“To have that much rice acres come on is a miracle,” Roberts said. “And to have it come on with this much sensitivity is phenomenal.”

Bacon hopes to have rice growing at Orton by 2014, the end of the first phase of the restoration, Dawson said. But the real goal is to have everything working well by 2025, the 300th birthday of the plantation.

“If you’re managing a landscape on a grand scale, you’re not talking about a couple of years,” Dawson said.

The house at Orton Plantation and 12 acres around it are on the National Registry of Historic Places. Bacon wants to expand the designation to include the rice fields, 465 acres in all.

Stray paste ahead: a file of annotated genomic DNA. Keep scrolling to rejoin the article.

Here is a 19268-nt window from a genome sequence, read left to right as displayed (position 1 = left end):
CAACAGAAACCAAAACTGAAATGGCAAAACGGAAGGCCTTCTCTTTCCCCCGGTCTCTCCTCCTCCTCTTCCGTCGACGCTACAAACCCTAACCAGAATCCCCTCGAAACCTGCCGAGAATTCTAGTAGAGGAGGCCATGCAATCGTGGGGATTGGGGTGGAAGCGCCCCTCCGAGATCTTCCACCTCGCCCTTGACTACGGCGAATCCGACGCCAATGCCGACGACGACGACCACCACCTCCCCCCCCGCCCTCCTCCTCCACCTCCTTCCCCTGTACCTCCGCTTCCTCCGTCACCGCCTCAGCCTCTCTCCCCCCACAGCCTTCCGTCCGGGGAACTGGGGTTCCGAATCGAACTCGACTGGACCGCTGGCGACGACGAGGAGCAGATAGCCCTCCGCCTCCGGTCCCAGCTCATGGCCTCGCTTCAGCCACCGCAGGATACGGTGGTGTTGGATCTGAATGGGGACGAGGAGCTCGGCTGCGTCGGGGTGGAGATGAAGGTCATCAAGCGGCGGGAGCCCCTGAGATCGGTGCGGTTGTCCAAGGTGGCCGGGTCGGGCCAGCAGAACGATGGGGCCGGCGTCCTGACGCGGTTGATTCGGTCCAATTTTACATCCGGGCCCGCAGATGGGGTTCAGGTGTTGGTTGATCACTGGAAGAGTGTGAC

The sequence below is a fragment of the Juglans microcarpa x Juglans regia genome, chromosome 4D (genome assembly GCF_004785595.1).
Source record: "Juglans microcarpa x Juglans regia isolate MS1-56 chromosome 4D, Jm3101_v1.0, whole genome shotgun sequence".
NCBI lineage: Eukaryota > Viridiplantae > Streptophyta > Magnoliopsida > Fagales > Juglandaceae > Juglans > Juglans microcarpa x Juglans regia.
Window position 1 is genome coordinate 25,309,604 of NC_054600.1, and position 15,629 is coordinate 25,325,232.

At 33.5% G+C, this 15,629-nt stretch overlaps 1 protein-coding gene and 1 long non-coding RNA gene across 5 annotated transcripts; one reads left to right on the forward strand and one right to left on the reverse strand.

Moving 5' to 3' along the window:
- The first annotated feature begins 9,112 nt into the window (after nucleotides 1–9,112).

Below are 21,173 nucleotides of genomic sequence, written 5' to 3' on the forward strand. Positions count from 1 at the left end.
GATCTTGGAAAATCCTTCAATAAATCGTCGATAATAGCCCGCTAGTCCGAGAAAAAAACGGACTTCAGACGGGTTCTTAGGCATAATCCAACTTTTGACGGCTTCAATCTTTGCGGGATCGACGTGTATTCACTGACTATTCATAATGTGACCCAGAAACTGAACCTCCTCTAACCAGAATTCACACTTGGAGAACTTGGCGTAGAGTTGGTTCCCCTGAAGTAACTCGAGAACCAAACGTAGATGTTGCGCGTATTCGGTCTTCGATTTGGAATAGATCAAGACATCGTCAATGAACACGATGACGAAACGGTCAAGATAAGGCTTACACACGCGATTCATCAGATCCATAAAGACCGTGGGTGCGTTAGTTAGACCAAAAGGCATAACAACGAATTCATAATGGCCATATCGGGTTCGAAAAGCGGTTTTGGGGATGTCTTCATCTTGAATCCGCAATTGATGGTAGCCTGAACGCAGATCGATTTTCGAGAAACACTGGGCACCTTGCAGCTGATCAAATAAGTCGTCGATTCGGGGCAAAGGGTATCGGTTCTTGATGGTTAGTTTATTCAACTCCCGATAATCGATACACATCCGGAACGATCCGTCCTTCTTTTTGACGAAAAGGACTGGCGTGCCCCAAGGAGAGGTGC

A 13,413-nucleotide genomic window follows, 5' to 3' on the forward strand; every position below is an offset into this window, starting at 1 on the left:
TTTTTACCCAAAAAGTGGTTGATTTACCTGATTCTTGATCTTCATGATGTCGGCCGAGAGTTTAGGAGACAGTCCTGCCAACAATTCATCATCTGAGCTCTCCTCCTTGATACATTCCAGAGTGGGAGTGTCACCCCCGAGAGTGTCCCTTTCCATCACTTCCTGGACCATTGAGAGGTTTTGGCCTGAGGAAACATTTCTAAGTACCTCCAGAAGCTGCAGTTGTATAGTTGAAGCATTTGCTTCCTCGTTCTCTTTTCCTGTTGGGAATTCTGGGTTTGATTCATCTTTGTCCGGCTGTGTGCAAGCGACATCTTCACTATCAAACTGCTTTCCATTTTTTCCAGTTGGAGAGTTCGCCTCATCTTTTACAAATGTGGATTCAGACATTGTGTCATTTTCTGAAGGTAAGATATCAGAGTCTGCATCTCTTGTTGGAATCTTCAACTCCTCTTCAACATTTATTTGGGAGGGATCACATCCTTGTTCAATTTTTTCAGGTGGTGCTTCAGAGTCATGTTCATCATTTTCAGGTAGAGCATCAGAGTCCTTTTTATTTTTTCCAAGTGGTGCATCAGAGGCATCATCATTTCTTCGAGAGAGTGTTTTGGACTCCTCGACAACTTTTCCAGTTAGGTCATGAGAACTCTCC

Someday, he’d like to see the plantation named a National Historic Landmark, joining such places as the Biltmore Estate, Duke Homestead and the USS North Carolina.

By email, Bacon said he plans to invite groups involved in land conservation, horticulture, agriculture and wildlife, as well as his neighbors, on the property to “study the ongoing restoration projects at Orton.” But Orton will likely never be open to the public again the way it was when the Sprunt family ran it as a business.

Stradling: 919-829-4739